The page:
Other factors can complicate the grieving process after a miscarriage. If you experience difficulty in conceiving, you have greater emotional investment in a pregnancy. Hence, the loss of this precious baby has greater emotional significance. And yet this loss can bring hope as you were able to conceive. If you had an ectopic pregnancy, you may have been faced with a life-threatening situation which overshadows emotional issues. After physically recovering, you can find yourself grieving a dual loss – your baby and potential fertility. Finally, your baby’s death can rekindle many hurts from the past, such as other losses, deaths, family or job problems.

“What Can Help?”

Mourning the loss of your baby can be hard work that takes time and drains energy. Be aware that your reactions are normal, with many ups and downs. Grieving takes far longer than society recognizes. Grant yourself the freedom to allow this complex process to occur. Here are some ways to help you cope:

1. Recognize that a miscarriage is a significant and real loss. For most couples, it is not the shedding of tissue but the death of a baby. To acknowledge this loss, you may want to name your baby; give a donation or gift to a special charity; have a memorial/religious service; or plant a tree in your baby’s memory. Even if no one else is aware of these gestures, it can help you feel better.

2. Understand that husbands and wives will feel and deal differently with this loss. A father may not have been as bonded with the baby as the mother and thus may not experience as great a loss. The way you express your grief is very personal and may be different than the way your partner deals with feelings. This can be a time of special closeness or increased conflict. When you are both hurting, you may not be able to give and receive support as you have at other times. Be patient with each other and keep communication open.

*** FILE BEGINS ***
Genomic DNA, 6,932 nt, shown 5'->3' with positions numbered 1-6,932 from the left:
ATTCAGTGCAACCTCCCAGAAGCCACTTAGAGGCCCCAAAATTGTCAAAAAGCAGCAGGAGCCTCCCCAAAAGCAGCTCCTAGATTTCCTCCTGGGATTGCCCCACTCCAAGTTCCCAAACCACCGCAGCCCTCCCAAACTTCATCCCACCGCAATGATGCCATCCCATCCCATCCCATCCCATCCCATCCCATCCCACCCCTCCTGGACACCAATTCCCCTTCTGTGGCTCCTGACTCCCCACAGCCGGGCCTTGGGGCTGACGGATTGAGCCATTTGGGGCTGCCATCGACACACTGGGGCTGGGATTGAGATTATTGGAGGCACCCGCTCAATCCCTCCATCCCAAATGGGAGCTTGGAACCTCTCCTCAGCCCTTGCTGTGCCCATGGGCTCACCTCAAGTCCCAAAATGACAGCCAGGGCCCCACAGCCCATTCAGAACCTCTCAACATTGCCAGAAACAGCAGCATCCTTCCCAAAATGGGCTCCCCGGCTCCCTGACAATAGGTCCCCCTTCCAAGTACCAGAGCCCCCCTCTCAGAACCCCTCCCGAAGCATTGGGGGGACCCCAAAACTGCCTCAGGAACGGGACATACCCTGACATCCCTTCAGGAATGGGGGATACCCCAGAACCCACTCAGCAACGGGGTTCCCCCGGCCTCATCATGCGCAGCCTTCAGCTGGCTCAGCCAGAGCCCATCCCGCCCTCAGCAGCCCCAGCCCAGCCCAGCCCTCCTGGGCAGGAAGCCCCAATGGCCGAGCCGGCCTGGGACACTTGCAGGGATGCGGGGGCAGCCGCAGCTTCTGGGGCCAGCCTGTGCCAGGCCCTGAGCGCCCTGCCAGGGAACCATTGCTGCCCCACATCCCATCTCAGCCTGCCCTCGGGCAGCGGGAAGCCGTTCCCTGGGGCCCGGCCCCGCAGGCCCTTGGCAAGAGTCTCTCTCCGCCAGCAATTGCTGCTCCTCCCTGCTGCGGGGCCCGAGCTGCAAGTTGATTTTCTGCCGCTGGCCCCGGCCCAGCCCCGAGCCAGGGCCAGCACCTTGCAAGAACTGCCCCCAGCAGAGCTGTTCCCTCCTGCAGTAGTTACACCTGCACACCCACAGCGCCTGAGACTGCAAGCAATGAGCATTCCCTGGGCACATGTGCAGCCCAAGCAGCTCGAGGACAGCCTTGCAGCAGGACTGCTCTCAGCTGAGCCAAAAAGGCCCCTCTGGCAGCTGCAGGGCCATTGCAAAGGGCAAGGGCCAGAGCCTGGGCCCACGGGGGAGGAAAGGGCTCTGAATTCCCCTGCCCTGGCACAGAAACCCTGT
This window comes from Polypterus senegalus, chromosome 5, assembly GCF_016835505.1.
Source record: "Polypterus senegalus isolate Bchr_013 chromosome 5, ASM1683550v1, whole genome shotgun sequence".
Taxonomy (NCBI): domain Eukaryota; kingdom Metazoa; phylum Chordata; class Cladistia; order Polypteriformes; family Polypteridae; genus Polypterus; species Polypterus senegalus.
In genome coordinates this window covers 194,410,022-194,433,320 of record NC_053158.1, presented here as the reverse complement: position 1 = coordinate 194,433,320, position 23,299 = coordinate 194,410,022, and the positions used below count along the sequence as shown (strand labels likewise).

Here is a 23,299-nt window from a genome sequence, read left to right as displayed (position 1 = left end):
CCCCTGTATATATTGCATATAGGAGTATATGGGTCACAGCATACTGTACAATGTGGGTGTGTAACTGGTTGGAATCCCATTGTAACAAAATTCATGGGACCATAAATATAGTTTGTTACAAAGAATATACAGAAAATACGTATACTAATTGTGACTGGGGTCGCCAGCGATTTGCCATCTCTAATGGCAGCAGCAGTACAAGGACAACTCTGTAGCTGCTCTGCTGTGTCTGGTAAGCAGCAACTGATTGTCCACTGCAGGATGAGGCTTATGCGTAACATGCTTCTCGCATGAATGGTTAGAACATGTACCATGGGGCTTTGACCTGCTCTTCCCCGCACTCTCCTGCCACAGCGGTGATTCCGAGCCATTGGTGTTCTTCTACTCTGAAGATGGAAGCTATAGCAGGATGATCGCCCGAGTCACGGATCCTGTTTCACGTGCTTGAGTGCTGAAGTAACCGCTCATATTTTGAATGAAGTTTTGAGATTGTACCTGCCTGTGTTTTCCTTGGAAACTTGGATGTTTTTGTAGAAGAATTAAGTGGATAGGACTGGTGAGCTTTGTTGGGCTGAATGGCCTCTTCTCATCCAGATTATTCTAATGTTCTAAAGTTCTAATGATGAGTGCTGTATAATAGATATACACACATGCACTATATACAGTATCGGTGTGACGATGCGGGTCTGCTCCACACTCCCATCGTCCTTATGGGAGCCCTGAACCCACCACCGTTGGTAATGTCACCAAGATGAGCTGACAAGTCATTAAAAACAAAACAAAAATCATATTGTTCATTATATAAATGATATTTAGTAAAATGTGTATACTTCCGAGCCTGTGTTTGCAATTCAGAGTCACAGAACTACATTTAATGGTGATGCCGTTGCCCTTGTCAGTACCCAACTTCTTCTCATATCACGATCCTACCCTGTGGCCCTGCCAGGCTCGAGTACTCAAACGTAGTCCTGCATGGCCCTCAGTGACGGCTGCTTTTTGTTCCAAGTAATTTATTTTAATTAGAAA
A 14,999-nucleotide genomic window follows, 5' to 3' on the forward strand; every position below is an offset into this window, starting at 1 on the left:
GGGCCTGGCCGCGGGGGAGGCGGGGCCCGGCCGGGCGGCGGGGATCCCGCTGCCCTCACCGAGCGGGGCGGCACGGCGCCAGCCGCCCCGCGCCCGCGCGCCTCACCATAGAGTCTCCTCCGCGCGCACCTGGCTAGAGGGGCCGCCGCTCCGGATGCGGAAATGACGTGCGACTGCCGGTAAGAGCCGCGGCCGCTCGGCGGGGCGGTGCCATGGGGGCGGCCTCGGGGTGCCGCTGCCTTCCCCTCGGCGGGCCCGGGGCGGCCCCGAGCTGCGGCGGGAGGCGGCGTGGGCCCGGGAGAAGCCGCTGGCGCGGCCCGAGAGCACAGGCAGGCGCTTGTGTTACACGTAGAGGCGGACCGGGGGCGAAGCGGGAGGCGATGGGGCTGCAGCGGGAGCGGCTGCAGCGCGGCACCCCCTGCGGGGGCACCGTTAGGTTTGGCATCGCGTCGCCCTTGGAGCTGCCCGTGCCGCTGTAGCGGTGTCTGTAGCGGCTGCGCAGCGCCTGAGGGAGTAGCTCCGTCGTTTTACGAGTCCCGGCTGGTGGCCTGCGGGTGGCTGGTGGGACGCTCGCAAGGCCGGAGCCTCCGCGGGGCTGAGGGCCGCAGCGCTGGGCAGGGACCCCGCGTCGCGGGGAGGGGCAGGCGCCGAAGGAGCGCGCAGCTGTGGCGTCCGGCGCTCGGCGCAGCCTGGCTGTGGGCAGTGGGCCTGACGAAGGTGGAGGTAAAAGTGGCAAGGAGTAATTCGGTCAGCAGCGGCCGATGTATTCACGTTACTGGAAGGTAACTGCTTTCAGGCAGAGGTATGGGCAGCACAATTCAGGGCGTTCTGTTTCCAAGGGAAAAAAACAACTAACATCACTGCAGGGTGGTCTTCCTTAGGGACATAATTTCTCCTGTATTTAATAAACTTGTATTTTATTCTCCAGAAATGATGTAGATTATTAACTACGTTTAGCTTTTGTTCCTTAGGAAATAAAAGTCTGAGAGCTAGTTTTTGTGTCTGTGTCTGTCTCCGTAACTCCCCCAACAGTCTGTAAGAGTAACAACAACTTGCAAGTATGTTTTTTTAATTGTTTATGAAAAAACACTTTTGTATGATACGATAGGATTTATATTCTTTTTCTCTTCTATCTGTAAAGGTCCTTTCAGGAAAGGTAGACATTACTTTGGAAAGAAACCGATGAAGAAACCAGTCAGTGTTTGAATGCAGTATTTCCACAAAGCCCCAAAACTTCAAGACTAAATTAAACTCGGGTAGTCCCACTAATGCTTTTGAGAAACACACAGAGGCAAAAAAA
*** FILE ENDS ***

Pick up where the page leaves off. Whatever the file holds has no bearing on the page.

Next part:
3. Prepare ahead for reminder days. Your due date, holidays, and the anniversary of your miscarriage can be difficult times. You may be anticipating them with sadness and dread, while family and friends seem to have forgotten. It will be important to let others know how you are feeling so that when the day arrives, you are not double disappointed. Finding a meaningful way to commemorate your baby at these times can help such as planning a special dinner; lighting a candle; attending a religious service; or making a memorial donation.

4. Find a support system. Clinical research has shown that a couple’s ability to satisfactorily resolve their grief is in direct proportion to their finding suitable ways to express their feelings. Talking to a friend or relative who has had a pregnancy loss can help. Support groups for couples who have lost a baby in pregnancy or after birth provide a valuable means of understanding, sharing, and resolving feelings. Although individual experiences may be different, the common bond these parents share are their feelings.

MIS (Miscarriage, Infant Death, and Stillbirth) is a self-help support group meeting in various locations around metropolitan Washington, D.C. Services are free and include monthly support meetings for the newly bereaved and for those pregnant following a loss; telephone counseling, information, and referral; a lending library; and community education programs. Call 301-460-6222 for a recorded message on contact people and locations.

Internet Resources: